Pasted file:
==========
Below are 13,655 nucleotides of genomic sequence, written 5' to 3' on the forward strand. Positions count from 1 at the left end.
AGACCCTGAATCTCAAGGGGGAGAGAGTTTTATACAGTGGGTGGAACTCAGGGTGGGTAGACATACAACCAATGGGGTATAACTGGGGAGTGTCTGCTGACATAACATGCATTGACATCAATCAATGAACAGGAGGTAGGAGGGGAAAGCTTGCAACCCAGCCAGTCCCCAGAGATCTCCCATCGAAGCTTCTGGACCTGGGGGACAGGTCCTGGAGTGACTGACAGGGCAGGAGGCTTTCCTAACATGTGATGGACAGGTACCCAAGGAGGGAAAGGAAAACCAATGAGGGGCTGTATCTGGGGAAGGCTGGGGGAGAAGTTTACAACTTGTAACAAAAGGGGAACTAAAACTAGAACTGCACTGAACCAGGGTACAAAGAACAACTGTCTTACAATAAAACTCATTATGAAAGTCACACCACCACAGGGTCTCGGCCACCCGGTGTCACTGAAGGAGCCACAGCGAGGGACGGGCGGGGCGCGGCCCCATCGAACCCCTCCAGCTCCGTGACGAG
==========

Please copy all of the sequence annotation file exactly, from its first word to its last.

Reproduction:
Below are 13,655 nucleotides of genomic sequence, written 5' to 3' on the forward strand. Positions count from 1 at the left end.
AGACCCTGAATCTCAAGGGGGAGAGAGTTTTATACAGTGGGTGGAACTCAGGGTGGGTAGACATACAACCAATGGGGTATAACTGGGGAGTGTCTGCTGACATAACATGCATTGACATCAATCAATGAACAGGAGGTAGGAGGGGAAAGCTTGCAACCCAGCCAGTCCCCAGAGATCTCCCATCGAAGCTTCTGGACCTGGGGGACAGGTCCTGGAGTGACTGACAGGGCAGGAGGCTTTCCTAACATGTGATGGACAGGTACCCAAGGAGGGAAAGGAAAACCAATGAGGGGCTGTATCTGGGGAAGGCTGGGGGAGAAGTTTACAACTTGTAACAAAAGGGGAACTAAAACTAGAACTGCACTGAACCAGGGTACAAAGAACAACTGTCTTACAATAAAACTCATTATGAAAGTCACACCACCACAGGGTCTCGGCCACCCGGTGTCACTGAAGGAGCCACAGCGAGGGACGGGCGGGGCGCGGCCCCATCGAACCCCTCCAGCTCCGTGACGAG